Record heat is expected across the region today. The record high of 89 (that has stood since 1934) will likely fall today. The forecast high is 92!
Look for sunny skies and south winds at 10-20mph for most of the day.
During the afternoon/early evening hours, isolated thunderstorms will develop over the Davis Mountains and move into parts of Pecos, Reeves and Brewster Counties. Another area where an isolated storm or two could develop is in SE New Mexico.
None of these storms will be strong and all of the storms will die off as the sun sets.
Even hotter temperatures are in the offing on Tuesday. Highs will be in the mid to upper 90s across the region. This will once again break records.
The chance of storms will spread a bit further east on Tuesday. It currently looks like the best chance of rain will be over the NE Permian Basin, southward toward the Lower Trans Pecos. Once again, the storms will largely be tied to daytime heating and no severe weather is expected.
Temperatures will be cooler on Wednesday but will still be well above normal for this time of year. Look for highs in the mid 80’s. A weak cold front will move through the area, only making it to around I-10 before stalling and retreating north on Wednesday night.
As the front retreats north, strong southeast surface flow will fill in across the region. This will pump in some extra moisture from the Gulf of Mexico. At the same time, a vigorous upper level storm will be moving over the Desert Southwest, approaching the area.
As the upper level storm nears the region on Thursday, the dryline will sharpen along a line that will extend from just east of Amarillo to Fort Stockton. On the west side of this line, very dry air will persist, with strong westerly winds blowing. Fire danger will be high west of the dryline.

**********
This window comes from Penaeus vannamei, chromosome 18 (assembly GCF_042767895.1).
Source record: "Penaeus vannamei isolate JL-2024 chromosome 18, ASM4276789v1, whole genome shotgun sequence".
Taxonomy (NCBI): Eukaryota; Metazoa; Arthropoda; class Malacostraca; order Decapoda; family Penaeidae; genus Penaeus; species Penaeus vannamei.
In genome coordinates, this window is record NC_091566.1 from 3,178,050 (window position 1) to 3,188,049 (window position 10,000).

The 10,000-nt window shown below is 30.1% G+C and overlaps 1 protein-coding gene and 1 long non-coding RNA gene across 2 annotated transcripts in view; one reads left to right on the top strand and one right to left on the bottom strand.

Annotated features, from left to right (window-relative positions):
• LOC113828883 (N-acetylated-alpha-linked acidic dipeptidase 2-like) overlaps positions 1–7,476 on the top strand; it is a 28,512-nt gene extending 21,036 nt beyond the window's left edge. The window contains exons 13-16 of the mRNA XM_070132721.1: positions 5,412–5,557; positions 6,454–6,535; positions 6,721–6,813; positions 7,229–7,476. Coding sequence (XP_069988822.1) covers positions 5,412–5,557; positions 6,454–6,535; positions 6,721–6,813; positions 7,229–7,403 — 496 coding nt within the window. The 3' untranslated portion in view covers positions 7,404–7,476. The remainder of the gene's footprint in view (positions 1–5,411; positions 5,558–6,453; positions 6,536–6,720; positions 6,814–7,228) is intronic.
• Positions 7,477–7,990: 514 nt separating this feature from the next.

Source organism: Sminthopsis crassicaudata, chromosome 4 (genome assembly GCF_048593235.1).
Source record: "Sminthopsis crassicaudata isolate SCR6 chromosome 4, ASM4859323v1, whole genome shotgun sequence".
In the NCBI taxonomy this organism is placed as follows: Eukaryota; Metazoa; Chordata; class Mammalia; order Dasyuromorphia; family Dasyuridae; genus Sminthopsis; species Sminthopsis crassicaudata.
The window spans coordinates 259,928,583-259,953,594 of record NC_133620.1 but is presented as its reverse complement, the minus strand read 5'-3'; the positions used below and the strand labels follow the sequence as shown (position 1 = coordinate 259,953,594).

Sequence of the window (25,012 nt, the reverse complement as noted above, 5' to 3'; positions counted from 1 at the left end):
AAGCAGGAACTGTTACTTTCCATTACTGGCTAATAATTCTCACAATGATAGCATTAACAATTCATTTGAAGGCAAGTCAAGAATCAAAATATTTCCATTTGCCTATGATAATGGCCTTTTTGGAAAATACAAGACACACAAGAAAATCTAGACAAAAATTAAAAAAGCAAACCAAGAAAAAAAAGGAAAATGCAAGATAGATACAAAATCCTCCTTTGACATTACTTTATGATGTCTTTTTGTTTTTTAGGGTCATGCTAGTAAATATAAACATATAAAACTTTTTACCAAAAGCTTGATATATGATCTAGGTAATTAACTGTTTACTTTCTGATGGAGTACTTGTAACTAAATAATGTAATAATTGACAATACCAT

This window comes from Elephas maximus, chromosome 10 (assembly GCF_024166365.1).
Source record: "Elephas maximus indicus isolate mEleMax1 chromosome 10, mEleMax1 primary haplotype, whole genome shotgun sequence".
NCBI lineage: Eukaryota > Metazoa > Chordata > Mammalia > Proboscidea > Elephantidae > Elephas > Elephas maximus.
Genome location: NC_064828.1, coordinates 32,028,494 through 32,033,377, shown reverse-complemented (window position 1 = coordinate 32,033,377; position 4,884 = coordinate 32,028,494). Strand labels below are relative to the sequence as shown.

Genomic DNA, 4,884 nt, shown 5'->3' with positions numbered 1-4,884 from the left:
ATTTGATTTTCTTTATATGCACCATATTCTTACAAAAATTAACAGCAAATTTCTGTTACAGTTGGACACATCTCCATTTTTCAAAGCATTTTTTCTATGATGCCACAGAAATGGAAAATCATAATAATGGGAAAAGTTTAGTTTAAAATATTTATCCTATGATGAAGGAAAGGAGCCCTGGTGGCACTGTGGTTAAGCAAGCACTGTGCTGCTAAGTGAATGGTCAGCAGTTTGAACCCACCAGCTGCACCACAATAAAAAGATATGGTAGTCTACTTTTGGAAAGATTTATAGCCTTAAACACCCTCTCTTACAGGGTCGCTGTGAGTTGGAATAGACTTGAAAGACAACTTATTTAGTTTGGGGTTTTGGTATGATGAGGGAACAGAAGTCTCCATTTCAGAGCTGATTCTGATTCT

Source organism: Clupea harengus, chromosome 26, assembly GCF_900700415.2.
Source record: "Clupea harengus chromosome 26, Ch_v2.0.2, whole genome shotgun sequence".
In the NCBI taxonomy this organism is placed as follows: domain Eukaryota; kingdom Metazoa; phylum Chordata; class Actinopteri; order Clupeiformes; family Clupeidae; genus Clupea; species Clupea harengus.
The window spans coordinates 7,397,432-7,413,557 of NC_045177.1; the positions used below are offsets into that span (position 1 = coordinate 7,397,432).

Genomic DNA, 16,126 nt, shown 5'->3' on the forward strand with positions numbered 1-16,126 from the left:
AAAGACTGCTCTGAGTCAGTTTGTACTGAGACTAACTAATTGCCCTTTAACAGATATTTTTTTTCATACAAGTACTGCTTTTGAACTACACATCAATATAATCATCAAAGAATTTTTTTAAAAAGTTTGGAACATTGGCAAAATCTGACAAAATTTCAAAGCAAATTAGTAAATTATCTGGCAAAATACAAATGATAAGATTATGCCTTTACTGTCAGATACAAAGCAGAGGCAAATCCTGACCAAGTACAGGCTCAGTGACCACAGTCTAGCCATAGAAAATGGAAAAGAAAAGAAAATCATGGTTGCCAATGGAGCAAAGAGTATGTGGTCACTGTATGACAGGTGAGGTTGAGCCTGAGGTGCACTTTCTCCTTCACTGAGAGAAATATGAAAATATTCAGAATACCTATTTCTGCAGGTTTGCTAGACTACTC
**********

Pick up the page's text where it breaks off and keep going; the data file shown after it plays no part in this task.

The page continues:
On the east side of the boundary, dew points in the mid 50’s are expected. In addition to the increased low level moisture, thermodynamics are looking mildly impressive. MUCAPE well above 1000 J/KG, lapse rates nearing 9c per KM and bulk shear 30-40KTS are all suggest a severe weather environment. Of particular interest is the amount of wind shear in the lowest levels of the atmosphere. Given the stronger low level wind flow (ESE 20-30KTS) juxtaposed with a 500MB southwest flow around 55KTS, there appears to be enough shear to induce a few tornadoes, especially if a storm could root into the boundary layer near the old cold front in the northern Permian Basin. Given that storm development will be during the evening hours and cooling will have set in, cloud bases will be closer to the ground. This will have to be monitored for a possible Red Alert Day.
At this time, it appears that storms would develop in the evening and then grow upscale into a large squall line that will move east of the area in the early morning hours of Friday. Everything should be east of our area by 2am. However, I have carried 20% pops into Friday’s time block to account for this. The greatest risk of severe weather will be from 6-10pm Thursday, along and north of I-20 and east of HWY 385.
Slightly cooler temperatures and breezy winds are expected on Friday.
A subtle warm up is expected over the weekend. However, the winds will be a bit breezy, especially on Sunday.